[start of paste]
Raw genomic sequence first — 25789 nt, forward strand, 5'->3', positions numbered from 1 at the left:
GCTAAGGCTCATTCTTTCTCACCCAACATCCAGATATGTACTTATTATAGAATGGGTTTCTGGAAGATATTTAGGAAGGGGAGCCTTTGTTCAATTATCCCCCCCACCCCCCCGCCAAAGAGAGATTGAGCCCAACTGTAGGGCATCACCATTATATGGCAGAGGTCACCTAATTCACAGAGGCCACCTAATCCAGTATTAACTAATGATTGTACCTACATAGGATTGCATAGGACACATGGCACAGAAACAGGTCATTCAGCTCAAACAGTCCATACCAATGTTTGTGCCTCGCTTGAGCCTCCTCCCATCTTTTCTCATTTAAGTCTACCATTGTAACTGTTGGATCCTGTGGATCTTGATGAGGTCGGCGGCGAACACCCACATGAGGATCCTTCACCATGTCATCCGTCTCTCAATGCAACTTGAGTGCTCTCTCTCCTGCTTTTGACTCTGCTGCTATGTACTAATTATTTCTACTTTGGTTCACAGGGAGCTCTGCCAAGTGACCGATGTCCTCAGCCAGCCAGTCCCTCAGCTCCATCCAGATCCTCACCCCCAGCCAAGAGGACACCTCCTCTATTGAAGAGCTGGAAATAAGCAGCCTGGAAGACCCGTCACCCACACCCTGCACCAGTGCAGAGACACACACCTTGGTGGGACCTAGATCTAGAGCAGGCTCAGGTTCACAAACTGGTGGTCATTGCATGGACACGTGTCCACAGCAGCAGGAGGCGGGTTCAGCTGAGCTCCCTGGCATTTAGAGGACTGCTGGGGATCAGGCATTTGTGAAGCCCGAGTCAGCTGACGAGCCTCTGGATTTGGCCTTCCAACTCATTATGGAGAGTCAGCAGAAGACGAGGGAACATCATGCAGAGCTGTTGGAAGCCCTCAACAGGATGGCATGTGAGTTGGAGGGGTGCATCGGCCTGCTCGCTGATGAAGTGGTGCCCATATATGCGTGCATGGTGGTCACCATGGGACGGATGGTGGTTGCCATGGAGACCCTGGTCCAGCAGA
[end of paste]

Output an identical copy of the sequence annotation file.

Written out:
Raw genomic sequence first — 25789 nt, forward strand, 5'->3', positions numbered from 1 at the left:
GCTAAGGCTCATTCTTTCTCACCCAACATCCAGATATGTACTTATTATAGAATGGGTTTCTGGAAGATATTTAGGAAGGGGAGCCTTTGTTCAATTATCCCCCCCACCCCCCCGCCAAAGAGAGATTGAGCCCAACTGTAGGGCATCACCATTATATGGCAGAGGTCACCTAATTCACAGAGGCCACCTAATCCAGTATTAACTAATGATTGTACCTACATAGGATTGCATAGGACACATGGCACAGAAACAGGTCATTCAGCTCAAACAGTCCATACCAATGTTTGTGCCTCGCTTGAGCCTCCTCCCATCTTTTCTCATTTAAGTCTACCATTGTAACTGTTGGATCCTGTGGATCTTGATGAGGTCGGCGGCGAACACCCACATGAGGATCCTTCACCATGTCATCCGTCTCTCAATGCAACTTGAGTGCTCTCTCTCCTGCTTTTGACTCTGCTGCTATGTACTAATTATTTCTACTTTGGTTCACAGGGAGCTCTGCCAAGTGACCGATGTCCTCAGCCAGCCAGTCCCTCAGCTCCATCCAGATCCTCACCCCCAGCCAAGAGGACACCTCCTCTATTGAAGAGCTGGAAATAAGCAGCCTGGAAGACCCGTCACCCACACCCTGCACCAGTGCAGAGACACACACCTTGGTGGGACCTAGATCTAGAGCAGGCTCAGGTTCACAAACTGGTGGTCATTGCATGGACACGTGTCCACAGCAGCAGGAGGCGGGTTCAGCTGAGCTCCCTGGCATTTAGAGGACTGCTGGGGATCAGGCATTTGTGAAGCCCGAGTCAGCTGACGAGCCTCTGGATTTGGCCTTCCAACTCATTATGGAGAGTCAGCAGAAGACGAGGGAACATCATGCAGAGCTGTTGGAAGCCCTCAACAGGATGGCATGTGAGTTGGAGGGGTGCATCGGCCTGCTCGCTGATGAAGTGGTGCCCATATATGCGTGCATGGTGGTCACCATGGGACGGATGGTGGTTGCCATGGAGACCCTGGTCCAGCAGA